Sahil flushed faintly, but shook his head. “I’m fine, at least,” he said. “We’re all off soon anyway, and I think if we drank any more good coffee on top of the break room’s junk, we’re all going to climb the walls. Sceana’s already up there.”

    Tam refused to look around. Whether it was a joke or not, it was an image he didn’t think he’d get out of his head. Why did snakes have to be such good climbers? “And you’ll be getting dinner on your way home?”

    Pausing again, Sahil said, “Yes… I mean, normally I’d ask if you’d want to come along, but I imagine you’ll be reading this stuff and… well, besides, I try to get home early these nights. I was just gonna buy a manburger and take it with me.”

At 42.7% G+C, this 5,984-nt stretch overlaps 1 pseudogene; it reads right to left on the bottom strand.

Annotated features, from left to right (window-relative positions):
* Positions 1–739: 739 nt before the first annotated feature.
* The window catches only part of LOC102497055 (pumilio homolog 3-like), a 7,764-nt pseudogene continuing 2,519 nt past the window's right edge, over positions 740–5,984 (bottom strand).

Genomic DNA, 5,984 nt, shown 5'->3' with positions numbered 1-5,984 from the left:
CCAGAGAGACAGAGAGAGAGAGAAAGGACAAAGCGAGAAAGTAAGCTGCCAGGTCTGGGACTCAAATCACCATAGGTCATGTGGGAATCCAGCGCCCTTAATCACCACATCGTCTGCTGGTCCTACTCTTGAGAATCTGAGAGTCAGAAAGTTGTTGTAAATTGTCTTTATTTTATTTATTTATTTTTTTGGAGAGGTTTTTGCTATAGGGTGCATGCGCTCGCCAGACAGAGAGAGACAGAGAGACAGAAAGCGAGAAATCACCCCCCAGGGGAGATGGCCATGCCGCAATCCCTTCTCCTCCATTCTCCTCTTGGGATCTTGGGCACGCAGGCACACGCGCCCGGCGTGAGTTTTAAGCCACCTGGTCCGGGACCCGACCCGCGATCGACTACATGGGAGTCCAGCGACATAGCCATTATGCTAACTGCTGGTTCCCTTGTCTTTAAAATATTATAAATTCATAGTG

“Yeah, we can do that later, maybe?” Tam offered, earning a smile in return. “When things are more dealt with.”

    “That sounds great.” Sahil hit send on his email; in his pocket, Tam felt his phone buzz. “Anything I can answer for you in person before you start digging into this?”

    “A couple of things. I met Lithway in person.”

    “Ah. They’re quite a character,” Sahil said dryly.

    Tam could only nod. He felt his cheeks colour, but decided to avoid mentioning that Lithway had more or less invited him over tonight. He hadn’t decided how he felt about it yet, and just wasn’t ready to talk about the possibility. Besides, some things were better left private. “They’re very willing to help and didn’t seem to set terms, but.. I don’t really know anything about the shadowfolk. Lithway never answered anything about that in their interviews, and… pretty much the only thing I’m sure of is that they’re rare even among monsters, right?”